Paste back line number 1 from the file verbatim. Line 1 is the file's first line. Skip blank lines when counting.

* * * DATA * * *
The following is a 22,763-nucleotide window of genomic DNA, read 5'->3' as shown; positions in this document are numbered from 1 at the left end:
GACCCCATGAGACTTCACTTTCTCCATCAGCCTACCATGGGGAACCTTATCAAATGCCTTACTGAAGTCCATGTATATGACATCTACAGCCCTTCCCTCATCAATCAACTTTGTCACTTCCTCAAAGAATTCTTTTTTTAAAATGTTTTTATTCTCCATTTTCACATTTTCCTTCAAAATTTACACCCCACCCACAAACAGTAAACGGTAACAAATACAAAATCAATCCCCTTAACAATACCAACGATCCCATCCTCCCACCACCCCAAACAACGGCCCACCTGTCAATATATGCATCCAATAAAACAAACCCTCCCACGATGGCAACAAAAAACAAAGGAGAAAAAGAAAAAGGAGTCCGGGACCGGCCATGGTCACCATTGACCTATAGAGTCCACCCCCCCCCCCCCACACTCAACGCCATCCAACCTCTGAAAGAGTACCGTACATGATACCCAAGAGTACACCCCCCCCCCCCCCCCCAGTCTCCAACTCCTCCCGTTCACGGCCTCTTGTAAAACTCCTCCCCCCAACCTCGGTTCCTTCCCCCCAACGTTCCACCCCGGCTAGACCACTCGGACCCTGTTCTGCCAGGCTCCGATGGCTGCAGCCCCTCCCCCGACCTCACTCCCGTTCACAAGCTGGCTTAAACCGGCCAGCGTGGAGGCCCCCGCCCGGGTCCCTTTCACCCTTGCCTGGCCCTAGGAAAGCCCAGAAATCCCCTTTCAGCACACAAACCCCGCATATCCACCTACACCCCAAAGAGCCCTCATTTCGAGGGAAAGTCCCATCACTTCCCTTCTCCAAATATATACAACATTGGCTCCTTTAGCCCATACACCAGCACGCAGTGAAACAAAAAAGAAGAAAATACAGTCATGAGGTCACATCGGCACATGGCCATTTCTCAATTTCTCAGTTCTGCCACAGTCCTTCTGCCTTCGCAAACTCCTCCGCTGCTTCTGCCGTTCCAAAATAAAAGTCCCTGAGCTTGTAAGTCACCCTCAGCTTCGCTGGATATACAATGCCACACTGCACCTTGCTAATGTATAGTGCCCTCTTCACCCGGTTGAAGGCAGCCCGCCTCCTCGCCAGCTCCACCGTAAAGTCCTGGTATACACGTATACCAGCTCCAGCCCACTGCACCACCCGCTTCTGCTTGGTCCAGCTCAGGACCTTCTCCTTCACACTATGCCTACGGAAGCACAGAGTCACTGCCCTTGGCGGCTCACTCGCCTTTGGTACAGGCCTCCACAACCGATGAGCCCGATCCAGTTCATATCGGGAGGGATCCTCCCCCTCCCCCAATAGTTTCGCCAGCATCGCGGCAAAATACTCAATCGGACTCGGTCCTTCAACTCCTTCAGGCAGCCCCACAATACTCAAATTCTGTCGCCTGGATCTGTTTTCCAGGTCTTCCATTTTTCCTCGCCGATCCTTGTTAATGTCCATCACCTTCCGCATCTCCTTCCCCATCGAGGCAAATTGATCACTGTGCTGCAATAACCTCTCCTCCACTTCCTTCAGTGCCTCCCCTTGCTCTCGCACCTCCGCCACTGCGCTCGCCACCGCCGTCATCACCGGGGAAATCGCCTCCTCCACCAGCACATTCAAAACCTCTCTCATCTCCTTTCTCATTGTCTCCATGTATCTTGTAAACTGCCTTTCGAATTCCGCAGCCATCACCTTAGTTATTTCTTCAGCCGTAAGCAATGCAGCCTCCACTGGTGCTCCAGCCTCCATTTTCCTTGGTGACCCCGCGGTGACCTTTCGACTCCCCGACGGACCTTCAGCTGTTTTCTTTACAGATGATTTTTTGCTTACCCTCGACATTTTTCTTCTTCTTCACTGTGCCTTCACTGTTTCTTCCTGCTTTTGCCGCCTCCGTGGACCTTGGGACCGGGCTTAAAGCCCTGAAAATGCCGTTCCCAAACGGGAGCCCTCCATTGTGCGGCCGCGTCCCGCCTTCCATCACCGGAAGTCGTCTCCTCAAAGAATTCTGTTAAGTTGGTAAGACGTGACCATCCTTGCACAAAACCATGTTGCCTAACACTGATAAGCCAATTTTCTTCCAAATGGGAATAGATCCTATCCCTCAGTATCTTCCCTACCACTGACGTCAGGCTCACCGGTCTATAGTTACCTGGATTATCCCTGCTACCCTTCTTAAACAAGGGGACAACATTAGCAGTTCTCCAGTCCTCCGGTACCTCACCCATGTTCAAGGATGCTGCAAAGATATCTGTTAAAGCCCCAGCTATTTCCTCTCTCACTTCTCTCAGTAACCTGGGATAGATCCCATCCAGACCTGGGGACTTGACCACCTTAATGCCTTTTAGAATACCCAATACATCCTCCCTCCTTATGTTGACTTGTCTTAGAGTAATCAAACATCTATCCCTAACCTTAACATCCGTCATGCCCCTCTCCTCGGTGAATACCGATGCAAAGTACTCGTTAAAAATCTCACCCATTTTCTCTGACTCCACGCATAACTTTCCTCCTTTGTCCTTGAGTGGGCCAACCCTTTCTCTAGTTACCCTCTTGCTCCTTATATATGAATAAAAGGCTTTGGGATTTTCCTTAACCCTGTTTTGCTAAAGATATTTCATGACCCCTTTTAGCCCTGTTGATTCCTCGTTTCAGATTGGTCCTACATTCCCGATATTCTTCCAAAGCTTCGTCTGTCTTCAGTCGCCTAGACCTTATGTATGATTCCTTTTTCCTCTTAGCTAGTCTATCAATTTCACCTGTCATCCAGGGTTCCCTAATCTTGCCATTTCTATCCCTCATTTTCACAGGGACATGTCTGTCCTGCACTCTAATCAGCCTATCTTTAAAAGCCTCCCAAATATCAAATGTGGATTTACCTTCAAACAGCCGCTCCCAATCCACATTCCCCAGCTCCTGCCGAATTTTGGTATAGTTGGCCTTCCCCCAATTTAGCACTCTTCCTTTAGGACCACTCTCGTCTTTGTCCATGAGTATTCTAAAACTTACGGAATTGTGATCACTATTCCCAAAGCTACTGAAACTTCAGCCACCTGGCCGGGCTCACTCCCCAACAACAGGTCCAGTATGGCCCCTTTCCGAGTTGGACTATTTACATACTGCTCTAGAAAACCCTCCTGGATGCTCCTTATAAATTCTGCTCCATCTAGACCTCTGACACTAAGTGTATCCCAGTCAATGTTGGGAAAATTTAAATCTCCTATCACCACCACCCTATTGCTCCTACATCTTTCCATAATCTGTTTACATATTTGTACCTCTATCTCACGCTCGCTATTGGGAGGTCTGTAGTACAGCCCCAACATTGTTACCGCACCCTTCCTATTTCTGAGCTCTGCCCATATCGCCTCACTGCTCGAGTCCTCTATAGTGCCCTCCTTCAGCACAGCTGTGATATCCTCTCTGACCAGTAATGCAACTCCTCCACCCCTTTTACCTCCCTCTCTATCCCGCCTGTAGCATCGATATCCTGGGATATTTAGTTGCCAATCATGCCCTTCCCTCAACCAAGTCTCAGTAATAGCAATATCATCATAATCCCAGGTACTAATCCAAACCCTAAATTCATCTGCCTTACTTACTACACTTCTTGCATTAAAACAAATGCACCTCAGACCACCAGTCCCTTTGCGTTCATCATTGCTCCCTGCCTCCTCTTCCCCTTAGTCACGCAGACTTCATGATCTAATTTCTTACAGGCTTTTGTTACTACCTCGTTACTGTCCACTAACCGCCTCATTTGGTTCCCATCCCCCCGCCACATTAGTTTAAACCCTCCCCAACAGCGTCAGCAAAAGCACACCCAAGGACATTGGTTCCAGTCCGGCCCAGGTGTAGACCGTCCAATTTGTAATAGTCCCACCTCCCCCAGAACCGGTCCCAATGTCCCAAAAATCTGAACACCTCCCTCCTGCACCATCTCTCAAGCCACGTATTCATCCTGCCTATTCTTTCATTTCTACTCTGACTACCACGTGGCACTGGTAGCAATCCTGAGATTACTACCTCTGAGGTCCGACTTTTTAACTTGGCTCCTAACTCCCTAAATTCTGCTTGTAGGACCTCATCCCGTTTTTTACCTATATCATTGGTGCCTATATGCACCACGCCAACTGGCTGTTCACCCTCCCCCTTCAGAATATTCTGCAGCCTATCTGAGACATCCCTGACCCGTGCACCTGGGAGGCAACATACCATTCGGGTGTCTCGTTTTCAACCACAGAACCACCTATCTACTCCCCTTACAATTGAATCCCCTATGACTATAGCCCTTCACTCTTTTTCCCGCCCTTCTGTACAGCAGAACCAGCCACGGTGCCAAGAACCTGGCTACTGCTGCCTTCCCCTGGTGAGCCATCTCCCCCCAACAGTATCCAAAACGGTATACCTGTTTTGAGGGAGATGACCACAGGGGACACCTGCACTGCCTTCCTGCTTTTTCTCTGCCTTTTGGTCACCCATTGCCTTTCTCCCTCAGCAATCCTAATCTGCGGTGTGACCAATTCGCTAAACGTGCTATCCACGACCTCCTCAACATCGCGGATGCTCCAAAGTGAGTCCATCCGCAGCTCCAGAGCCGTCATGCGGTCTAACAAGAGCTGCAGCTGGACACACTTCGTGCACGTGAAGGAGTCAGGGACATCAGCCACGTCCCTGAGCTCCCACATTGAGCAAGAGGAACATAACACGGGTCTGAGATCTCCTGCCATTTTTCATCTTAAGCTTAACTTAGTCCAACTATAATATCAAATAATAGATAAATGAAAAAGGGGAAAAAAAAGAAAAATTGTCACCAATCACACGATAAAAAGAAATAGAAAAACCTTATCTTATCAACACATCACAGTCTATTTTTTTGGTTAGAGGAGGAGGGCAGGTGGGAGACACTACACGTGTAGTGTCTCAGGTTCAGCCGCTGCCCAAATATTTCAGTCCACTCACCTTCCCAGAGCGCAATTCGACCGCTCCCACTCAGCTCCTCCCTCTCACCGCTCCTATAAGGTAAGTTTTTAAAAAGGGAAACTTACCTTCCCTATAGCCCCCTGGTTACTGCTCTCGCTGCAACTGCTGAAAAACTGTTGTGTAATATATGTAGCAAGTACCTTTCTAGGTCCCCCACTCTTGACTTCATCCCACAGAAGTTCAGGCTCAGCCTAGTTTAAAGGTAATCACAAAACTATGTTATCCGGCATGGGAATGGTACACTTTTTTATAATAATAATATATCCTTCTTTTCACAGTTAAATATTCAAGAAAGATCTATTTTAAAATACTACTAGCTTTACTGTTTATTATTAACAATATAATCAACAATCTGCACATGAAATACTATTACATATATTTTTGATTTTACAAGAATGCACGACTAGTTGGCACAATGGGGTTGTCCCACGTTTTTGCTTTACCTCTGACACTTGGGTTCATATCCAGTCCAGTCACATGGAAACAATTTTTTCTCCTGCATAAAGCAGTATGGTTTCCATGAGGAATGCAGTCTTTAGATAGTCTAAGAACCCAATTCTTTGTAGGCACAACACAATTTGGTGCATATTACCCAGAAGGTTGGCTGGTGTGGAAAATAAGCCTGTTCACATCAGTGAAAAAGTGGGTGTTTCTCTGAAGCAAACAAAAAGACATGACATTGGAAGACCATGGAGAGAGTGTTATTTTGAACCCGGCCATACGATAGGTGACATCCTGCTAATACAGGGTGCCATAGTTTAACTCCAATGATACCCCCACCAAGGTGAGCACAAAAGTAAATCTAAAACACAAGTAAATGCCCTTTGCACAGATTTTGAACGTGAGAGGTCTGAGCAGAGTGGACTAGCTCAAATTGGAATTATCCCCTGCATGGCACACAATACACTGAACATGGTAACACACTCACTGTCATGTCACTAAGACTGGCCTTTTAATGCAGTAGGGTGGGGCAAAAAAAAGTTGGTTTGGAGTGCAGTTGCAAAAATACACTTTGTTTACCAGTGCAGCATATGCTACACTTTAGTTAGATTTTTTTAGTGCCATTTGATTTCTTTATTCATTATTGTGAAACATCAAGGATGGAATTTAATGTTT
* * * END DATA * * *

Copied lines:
The following is a 22,763-nucleotide window of genomic DNA, read 5'->3' as shown; positions in this document are numbered from 1 at the left end: